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Published On: Thu, Jul 19th, 2018

Former CJN, Katsina-Alu dies at 76

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By Vivian Okejeme Abuja

The Chief Justice of Nigeria (CJN) Justice Sylvester Walter Onnoghen, yesterday, confirmed the passing of a former CJN Justice Aloysius Kastina-Alu, at 76 years.
The former CJN, who was born on August, 28 1941, hailed from Ushongo in Benue State, was the CJN from December 30, 2009 to August 28, 2011.
A statement signed by the Senior Special Assistant Media, to CJN, Mr.
Awassam Bassey, said the death of Justice Alu, was made known to the Supreme court Chief Registrar, while Justice Onnoghen was attending a conference in Canada.
The statement read, “A few of our colleagues have called this morning (from about 3:30am Montreal Canadian time) to seek confirmation of the death of former Chief Justice Katsina-Alu.
“I can confirm that the Chief Registrar of the Supreme Court, Mrs.
Hadizatu Mustapha, sent me a WhatsApp message to that effect about an hour ago confirming the death of the former CJN.
“I have just called the Chief Registrar to confirm that this is indeed the situation. That the Personal Assistant of the former CJN called her at 3.00pm Nigerian time to inform her of the demise.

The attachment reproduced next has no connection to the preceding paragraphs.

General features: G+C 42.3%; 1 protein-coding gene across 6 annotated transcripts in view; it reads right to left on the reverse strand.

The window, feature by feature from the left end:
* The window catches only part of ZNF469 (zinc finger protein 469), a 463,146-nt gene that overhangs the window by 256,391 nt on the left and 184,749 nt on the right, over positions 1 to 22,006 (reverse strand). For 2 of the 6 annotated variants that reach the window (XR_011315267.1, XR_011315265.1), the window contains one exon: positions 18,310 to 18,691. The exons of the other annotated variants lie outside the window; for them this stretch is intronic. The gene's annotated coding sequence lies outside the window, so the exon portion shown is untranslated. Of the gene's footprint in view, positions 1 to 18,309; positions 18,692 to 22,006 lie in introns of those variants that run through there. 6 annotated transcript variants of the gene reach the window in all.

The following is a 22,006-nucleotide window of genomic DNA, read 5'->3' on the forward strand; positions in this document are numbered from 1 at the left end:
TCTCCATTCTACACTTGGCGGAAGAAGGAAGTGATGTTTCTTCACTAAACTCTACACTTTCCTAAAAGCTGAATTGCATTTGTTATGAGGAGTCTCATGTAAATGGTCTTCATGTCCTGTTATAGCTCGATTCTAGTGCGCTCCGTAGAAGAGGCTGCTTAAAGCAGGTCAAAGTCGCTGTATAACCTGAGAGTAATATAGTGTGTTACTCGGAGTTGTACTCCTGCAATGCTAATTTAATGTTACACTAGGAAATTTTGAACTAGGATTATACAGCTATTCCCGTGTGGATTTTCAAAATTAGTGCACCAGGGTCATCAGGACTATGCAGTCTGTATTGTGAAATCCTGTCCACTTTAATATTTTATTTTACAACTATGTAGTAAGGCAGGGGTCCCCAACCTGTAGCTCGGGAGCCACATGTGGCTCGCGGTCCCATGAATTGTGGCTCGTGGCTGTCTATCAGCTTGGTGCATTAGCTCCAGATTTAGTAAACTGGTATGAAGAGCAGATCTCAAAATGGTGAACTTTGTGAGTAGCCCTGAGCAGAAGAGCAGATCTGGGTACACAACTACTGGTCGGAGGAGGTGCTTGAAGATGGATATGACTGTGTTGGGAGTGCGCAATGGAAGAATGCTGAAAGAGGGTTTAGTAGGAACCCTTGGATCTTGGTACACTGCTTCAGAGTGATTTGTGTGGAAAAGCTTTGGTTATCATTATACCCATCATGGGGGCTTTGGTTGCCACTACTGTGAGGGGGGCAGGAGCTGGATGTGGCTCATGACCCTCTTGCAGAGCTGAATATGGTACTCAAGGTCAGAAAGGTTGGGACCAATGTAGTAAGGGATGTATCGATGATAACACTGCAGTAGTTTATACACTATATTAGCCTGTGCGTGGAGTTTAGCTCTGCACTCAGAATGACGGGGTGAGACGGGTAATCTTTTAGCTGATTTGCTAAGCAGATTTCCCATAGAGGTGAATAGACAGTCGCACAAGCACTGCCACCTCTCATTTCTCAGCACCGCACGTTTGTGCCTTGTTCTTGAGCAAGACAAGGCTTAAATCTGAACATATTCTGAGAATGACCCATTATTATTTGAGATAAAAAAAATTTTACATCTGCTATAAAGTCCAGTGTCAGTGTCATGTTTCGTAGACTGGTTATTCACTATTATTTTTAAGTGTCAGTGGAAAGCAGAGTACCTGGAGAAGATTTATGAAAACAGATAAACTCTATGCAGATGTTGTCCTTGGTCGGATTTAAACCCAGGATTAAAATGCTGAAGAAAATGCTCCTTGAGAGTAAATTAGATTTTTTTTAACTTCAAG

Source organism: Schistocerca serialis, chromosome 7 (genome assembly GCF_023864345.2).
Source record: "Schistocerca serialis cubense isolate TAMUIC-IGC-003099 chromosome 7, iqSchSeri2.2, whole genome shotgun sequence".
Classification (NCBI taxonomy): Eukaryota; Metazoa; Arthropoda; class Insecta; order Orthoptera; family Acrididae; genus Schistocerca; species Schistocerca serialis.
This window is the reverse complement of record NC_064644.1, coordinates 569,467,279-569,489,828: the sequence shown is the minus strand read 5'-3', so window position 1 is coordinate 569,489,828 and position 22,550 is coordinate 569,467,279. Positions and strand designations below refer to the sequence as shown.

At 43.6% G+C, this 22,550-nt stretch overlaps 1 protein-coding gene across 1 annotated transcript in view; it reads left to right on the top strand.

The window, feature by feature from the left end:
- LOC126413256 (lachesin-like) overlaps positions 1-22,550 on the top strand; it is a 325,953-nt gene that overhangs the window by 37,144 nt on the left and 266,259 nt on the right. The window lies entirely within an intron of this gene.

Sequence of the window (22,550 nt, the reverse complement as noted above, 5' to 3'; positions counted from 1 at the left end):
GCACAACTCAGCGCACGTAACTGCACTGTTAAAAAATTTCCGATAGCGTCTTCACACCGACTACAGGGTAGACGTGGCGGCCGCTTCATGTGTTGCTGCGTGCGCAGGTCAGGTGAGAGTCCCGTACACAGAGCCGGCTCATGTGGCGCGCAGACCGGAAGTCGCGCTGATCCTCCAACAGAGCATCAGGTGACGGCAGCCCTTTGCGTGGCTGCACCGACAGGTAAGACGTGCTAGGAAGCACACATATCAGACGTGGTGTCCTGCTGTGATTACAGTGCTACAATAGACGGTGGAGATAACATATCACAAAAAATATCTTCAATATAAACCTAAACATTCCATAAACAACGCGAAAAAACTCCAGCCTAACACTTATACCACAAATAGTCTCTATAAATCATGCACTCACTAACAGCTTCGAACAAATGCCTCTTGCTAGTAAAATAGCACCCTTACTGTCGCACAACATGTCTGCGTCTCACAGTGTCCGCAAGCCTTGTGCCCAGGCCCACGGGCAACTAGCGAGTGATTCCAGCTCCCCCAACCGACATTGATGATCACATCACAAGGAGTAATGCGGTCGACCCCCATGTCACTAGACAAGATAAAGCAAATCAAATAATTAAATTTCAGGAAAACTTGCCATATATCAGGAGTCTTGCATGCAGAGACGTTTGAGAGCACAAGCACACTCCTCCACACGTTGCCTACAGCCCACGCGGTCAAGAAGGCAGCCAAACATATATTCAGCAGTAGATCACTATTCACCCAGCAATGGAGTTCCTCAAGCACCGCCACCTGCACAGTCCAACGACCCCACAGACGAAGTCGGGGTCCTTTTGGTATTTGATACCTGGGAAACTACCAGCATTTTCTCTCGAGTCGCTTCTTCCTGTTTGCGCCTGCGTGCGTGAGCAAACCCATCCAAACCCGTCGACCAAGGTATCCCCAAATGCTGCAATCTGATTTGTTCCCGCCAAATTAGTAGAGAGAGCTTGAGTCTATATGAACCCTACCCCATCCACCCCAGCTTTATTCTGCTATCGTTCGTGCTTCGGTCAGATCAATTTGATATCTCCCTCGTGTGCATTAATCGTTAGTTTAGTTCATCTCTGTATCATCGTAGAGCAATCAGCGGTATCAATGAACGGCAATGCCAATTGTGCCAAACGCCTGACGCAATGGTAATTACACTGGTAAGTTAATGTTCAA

However, it’s 3:30am here in Montreal, Canada, where His Lordship the Honourable Chief Justice of Nigeria, Hon. Mr. Justice Walter Samuel Nkanu Onnoghen, GCON, and other Justices of the Supreme Court and Chief Judges of some states, are attending a conference organised by the International Society for the Reform of Criminal Law, and I haven’t yet contacted the Hon. CJN for his reaction.
Details of the death of the former CJN were not contained in the statement.
Justice Kastina- Alu was the first CJN to be sworn in by his predecessor, Justice Legbo Kutigi (retd.) due to the unavailability of the then ailing President Umaru Yar’adua, who did not hand over powers to then Vice-President Goodluck Jonathan.
Katsina-Alu, during his tenure as the CJN, had a controversial battle with the then President of the Court of Appeal, Justice Ayo Salami (retd), who was later controversially suspended by the National Judicial Council.

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